The criticism of the study was that the participants were untrained. This is the beautiful part about the internet. No studies used and you’re a moron. If you use studies, they have to be done on bodybuilders who are 250 pounds with abs and training seven days a week or else it’s garbage. Regardless, I believe this study helps illustrate that carbohydrates are not necessary in the post-workout environment.

Post-workout carbohydrate absolutists made sure to try and contradict my article but did a poor job in my opinion. “Well, Fred missed this study” or “The one study he used wasn’t on bodybuilders so this is useless.” Here’s a prime example. Someone asked me about this study: “Combined ingestion of protein and free leucine with carbohydrate increases post-exercise muscle protein synthesis in vivo in male subjects.” The title sounds cool, but let’s look at what is actually being tested.

It tested three groups—only carbohydrate, carbohydrate and protein and protein and carbohydrate and leucine. Let’s stop right there. How the hell is this study going to show how effective protein and leucine are alone compared to protein and carbohydrates? It isn’t. Of course, protein and carbohydrates will increase PWO protein synthesis. I never said that it wouldn’t. Protein-only will also increase PWO protein synthesis. Even in the fasted state post-workout, protein synthesis will still increase (as will protein breakdown).

Again, what you do over the course of the day will come into play. If you load up on carbohydrates pre-workout, you don’t need them immediately post-workout. If you train fasted or carb-less, carbohydrates post-workout make sense as full glycogen depletion could limit protein synthesis. Most weight workouts will not fully deplete stored glycogen, especially if the person is properly fueled up beforehand.

Wait, there’s more. In a recent commentary from the Journal of International Society of Sports Nutrition, the authors pose the question, “Is carbohydrate needed to further stimulate muscle protein synthesis/hypertrophy following resistance exercise?”

To spare you the torture of having to read a lot, here are some of the key points they discussed:

  • “It is true that insulin is needed to increase protein synthesis when amino acids delivery are increased. However, even very low levels of insulin are able to act in concert with leucine to enable protein synthesis” (5).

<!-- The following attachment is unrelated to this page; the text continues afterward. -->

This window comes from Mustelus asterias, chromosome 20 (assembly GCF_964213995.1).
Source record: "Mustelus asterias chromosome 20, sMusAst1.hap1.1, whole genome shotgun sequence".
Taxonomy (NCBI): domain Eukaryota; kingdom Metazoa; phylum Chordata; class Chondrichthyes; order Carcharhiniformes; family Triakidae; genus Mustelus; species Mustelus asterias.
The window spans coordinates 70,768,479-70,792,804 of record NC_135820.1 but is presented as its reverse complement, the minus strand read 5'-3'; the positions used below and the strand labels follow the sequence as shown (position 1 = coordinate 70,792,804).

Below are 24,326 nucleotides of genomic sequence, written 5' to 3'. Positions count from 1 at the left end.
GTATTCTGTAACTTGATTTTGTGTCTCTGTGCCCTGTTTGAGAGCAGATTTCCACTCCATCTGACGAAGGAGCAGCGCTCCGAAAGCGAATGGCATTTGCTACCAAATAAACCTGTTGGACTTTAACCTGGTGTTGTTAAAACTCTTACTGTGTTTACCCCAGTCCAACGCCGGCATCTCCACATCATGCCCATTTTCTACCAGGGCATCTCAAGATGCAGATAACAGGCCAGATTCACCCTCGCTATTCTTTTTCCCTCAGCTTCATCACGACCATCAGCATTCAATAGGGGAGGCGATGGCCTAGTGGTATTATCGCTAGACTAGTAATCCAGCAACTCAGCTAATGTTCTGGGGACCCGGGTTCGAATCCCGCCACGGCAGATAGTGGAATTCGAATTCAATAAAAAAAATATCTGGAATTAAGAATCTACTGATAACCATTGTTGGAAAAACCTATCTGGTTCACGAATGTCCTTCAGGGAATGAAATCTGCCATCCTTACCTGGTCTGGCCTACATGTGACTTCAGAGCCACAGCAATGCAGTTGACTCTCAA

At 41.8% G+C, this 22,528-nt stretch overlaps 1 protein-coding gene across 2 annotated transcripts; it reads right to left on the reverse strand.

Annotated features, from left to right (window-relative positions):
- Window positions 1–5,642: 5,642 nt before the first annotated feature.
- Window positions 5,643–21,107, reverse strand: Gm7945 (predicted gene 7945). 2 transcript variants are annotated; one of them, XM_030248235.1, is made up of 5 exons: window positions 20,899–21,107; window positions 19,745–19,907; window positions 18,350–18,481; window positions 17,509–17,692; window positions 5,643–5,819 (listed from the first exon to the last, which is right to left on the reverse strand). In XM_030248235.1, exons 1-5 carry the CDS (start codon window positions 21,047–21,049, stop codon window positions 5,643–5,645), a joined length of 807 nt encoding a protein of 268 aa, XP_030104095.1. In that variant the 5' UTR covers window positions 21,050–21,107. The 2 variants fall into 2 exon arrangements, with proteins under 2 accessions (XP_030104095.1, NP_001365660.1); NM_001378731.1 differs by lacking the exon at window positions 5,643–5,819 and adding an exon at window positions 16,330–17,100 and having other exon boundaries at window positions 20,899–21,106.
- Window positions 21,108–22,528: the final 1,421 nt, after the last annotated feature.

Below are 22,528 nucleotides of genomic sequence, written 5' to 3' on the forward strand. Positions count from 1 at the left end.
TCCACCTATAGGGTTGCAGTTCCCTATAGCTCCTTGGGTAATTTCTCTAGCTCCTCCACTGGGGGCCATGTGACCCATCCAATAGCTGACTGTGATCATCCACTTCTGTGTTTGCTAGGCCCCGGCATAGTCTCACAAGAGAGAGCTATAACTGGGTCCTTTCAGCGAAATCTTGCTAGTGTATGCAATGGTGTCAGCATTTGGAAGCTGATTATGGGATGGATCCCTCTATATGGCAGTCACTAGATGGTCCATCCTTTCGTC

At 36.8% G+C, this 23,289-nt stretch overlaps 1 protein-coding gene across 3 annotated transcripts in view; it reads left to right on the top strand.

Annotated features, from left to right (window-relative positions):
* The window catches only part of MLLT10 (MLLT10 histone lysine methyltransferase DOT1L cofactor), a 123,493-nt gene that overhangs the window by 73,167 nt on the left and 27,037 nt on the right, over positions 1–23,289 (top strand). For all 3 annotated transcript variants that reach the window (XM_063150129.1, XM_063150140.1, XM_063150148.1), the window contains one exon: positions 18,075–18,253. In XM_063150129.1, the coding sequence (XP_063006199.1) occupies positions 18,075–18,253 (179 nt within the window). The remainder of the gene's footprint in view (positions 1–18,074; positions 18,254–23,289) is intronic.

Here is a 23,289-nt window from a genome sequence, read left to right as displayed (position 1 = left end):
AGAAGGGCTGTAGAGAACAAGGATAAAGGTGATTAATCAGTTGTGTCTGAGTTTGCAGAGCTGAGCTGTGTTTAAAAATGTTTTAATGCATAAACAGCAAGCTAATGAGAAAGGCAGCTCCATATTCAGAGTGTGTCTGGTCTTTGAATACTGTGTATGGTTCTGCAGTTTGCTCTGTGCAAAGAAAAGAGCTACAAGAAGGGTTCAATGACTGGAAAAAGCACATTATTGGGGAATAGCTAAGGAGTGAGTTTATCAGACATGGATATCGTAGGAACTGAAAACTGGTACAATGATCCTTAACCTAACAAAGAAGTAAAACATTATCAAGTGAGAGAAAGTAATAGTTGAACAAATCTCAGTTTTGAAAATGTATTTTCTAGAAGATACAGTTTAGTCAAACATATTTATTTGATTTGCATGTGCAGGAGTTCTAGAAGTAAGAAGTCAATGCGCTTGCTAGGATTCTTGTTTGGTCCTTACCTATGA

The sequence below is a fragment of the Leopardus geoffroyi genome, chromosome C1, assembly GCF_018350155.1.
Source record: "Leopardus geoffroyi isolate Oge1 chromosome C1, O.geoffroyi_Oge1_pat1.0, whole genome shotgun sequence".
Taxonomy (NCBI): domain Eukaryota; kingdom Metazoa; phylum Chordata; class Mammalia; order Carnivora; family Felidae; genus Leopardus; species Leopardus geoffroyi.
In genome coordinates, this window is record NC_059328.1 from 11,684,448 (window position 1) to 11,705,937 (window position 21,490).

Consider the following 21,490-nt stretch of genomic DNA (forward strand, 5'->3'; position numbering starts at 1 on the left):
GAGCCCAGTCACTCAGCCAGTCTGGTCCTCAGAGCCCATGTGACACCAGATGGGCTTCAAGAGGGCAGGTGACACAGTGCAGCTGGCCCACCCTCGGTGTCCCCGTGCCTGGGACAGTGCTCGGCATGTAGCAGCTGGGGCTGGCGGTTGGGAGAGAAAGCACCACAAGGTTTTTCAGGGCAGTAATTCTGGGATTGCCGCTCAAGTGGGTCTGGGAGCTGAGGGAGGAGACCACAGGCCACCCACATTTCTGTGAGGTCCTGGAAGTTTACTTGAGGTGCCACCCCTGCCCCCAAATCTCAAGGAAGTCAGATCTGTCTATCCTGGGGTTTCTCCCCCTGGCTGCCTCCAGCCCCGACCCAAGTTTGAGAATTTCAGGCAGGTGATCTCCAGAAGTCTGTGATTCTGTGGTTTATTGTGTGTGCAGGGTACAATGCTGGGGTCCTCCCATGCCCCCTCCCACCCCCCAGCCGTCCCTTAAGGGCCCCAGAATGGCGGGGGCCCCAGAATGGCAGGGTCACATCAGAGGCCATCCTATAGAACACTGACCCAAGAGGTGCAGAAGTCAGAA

• “Leucine ingestion has the ability to stimulate insulin secretion, and protein supplementation studies report a marked increase in circulating insulin concentrations at a minimum of two to threefold above fasting values” (5).
  • In regards to studies done on protein versus protein and carbohydrates post-workout, “these studies demonstrate that adding carbohydrate to a protein dose that alone is known to maximally stimulate protein synthesis has no additive or synergistic effect on muscle protein synthesis and breakdown” (5).

What about cortisol? This is a good example of people focusing on the most miniscule of things. In my opinion, the transient response of cortisol from exercise or not immediately slamming carbs isn’t of great importance for the majority of people. The research isn’t exactly sound in this area either. One study out of McMaster University actually found that high post-workout cortisol levels may be correlated with gains in lean body mass (6). Cortisol only becomes an issue when there are chronic elevations, in which case the person needs to seek advice from a medical professional.

The purpose of this article was to question conventional thinking in this area, not criticize post-workout carbohydrates. The goal of restricting carbohydrates post-workout is to maintain the insulin sensitivity gained from exercise and upregulate the usage of fat for energy. I think the research is pretty clear that protein synthesis won’t be compromised, especially if a large dose is accompanied by leucine just to cover all bases. Once again, I’m not saying that there is never a place for carbohydrates post-workout. I believe that you can alter the peri-workout window to favor your current nutritional goal.

Here are the take home points:

  • Post-workout carbohydrates aren’t necessary and they don’t further increase protein synthesis.
  • This doesn’t mean that you can’t use them in the PWO environment. If you train fasted or carb-less, they will be beneficial post-workout.
  • If you’re in a mass gain phase, post-workout is a nice place to try and increase carbohydrate intake.
  • If you’re an athlete who trains two times a day, it is necessary to refill glycogen stores so that you’re ready to compete again.
  • If you’re using intra-workout carbohydrates, there isn’t any need to rush for extra carbohydrates immediately post-workout.

References

  1. An insulin index of foods: The insulin demand generated by 1000-kJ portions of common foods. At: http://ajcn.nutrition.org/content/66/5/1264.full.pdf.
  2. Atherton PJ (2012) Muscle Protein synthesis in response to nutrition and exercise. The Journal of Physiology.
  3. Phillips BE (2012) Regulation of muscle protein synthesis in humans. Curr Opin Clin Nutr Metab Care.
  4. Koopman Rene, Beelen Milou (2007) Co-ingestion of carbohydrate with protein does not further augment post-exercise muscle protein synthesis. Am J Physiol Endocrinology Metabolism.
  5. Figueiredo Vandre, Cameron-Smith David (2013) Is carbohydrate needed to further stimulate muscle protein synthesis/hypertrophy following resistance exercise? The Journal of The International Society of Sports Nutrition.
  6. West DW (2012) Associations of exercise-induced hormone profiles and gains in strength and hypertrophy in a large cohort after weight training. Eur J Appl Physiol.